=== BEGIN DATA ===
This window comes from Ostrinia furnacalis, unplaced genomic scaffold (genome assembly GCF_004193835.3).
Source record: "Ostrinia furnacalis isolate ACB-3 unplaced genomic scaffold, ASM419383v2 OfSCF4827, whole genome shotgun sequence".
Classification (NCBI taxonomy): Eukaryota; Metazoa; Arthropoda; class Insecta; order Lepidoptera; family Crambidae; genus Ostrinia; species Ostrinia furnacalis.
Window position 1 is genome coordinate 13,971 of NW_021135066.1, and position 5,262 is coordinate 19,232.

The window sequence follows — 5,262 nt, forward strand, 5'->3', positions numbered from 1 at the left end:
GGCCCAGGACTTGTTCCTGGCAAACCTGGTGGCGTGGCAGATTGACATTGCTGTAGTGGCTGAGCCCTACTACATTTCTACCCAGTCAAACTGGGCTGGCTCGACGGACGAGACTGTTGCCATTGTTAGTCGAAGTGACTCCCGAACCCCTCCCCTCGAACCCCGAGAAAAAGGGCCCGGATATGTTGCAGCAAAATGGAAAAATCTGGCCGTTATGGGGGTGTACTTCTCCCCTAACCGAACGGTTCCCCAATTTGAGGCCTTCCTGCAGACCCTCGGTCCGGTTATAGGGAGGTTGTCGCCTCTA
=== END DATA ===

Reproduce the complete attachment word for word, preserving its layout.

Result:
This window comes from Ostrinia furnacalis, unplaced genomic scaffold (genome assembly GCF_004193835.3).
Source record: "Ostrinia furnacalis isolate ACB-3 unplaced genomic scaffold, ASM419383v2 OfSCF4827, whole genome shotgun sequence".
Classification (NCBI taxonomy): Eukaryota; Metazoa; Arthropoda; class Insecta; order Lepidoptera; family Crambidae; genus Ostrinia; species Ostrinia furnacalis.
Window position 1 is genome coordinate 13,971 of NW_021135066.1, and position 5,262 is coordinate 19,232.

The window sequence follows — 5,262 nt, forward strand, 5'->3', positions numbered from 1 at the left end:
GGCCCAGGACTTGTTCCTGGCAAACCTGGTGGCGTGGCAGATTGACATTGCTGTAGTGGCTGAGCCCTACTACATTTCTACCCAGTCAAACTGGGCTGGCTCGACGGACGAGACTGTTGCCATTGTTAGTCGAAGTGACTCCCGAACCCCTCCCCTCGAACCCCGAGAAAAAGGGCCCGGATATGTTGCAGCAAAATGGAAAAATCTGGCCGTTATGGGGGTGTACTTCTCCCCTAACCGAACGGTTCCCCAATTTGAGGCCTTCCTGCAGACCCTCGGTCCGGTTATAGGGAGGTTGTCGCCTCTA